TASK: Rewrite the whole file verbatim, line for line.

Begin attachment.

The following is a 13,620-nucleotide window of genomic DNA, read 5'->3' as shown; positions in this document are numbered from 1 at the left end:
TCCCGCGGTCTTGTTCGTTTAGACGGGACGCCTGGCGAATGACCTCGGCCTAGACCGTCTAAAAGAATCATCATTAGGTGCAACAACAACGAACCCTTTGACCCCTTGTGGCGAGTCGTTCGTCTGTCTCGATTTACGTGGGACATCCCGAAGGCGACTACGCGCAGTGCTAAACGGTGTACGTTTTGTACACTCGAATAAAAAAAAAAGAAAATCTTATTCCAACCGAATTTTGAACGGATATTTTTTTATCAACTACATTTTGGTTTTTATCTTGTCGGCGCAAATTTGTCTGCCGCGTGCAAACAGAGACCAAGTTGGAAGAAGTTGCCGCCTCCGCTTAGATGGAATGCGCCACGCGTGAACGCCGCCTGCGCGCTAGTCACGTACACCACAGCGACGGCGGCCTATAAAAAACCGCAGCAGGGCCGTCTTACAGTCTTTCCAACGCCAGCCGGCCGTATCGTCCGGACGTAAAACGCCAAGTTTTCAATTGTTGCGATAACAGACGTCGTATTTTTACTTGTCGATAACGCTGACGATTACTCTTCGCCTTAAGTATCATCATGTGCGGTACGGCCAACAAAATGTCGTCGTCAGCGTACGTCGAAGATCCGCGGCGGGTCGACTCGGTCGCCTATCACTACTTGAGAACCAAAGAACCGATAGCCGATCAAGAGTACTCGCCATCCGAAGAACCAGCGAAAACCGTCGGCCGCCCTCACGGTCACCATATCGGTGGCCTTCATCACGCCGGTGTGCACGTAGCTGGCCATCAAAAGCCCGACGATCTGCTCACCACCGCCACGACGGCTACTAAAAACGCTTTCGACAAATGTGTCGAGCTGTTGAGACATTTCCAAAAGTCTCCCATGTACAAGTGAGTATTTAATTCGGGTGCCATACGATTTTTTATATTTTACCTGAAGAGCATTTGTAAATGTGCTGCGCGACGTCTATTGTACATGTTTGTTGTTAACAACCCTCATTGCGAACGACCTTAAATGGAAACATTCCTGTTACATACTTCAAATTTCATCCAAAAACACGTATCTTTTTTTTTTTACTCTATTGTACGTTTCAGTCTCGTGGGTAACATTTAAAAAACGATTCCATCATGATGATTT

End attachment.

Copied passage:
The following is a 13,620-nucleotide window of genomic DNA, read 5'->3' as shown; positions in this document are numbered from 1 at the left end:
TCCCGCGGTCTTGTTCGTTTAGACGGGACGCCTGGCGAATGACCTCGGCCTAGACCGTCTAAAAGAATCATCATTAGGTGCAACAACAACGAACCCTTTGACCCCTTGTGGCGAGTCGTTCGTCTGTCTCGATTTACGTGGGACATCCCGAAGGCGACTACGCGCAGTGCTAAACGGTGTACGTTTTGTACACTCGAATAAAAAAAAAAGAAAATCTTATTCCAACCGAATTTTGAACGGATATTTTTTTATCAACTACATTTTGGTTTTTATCTTGTCGGCGCAAATTTGTCTGCCGCGTGCAAACAGAGACCAAGTTGGAAGAAGTTGCCGCCTCCGCTTAGATGGAATGCGCCACGCGTGAACGCCGCCTGCGCGCTAGTCACGTACACCACAGCGACGGCGGCCTATAAAAAACCGCAGCAGGGCCGTCTTACAGTCTTTCCAACGCCAGCCGGCCGTATCGTCCGGACGTAAAACGCCAAGTTTTCAATTGTTGCGATAACAGACGTCGTATTTTTACTTGTCGATAACGCTGACGATTACTCTTCGCCTTAAGTATCATCATGTGCGGTACGGCCAACAAAATGTCGTCGTCAGCGTACGTCGAAGATCCGCGGCGGGTCGACTCGGTCGCCTATCACTACTTGAGAACCAAAGAACCGATAGCCGATCAAGAGTACTCGCCATCCGAAGAACCAGCGAAAACCGTCGGCCGCCCTCACGGTCACCATATCGGTGGCCTTCATCACGCCGGTGTGCACGTAGCTGGCCATCAAAAGCCCGACGATCTGCTCACCACCGCCACGACGGCTACTAAAAACGCTTTCGACAAATGTGTCGAGCTGTTGAGACATTTCCAAAAGTCTCCCATGTACAAGTGAGTATTTAATTCGGGTGCCATACGATTTTTTATATTTTACCTGAAGAGCATTTGTAAATGTGCTGCGCGACGTCTATTGTACATGTTTGTTGTTAACAACCCTCATTGCGAACGACCTTAAATGGAAACATTCCTGTTACATACTTCAAATTTCATCCAAAAACACGTATCTTTTTTTTTTTACTCTATTGTACGTTTCAGTCTCGTGGGTAACATTTAAAAAACGATTCCATCATGATGATTT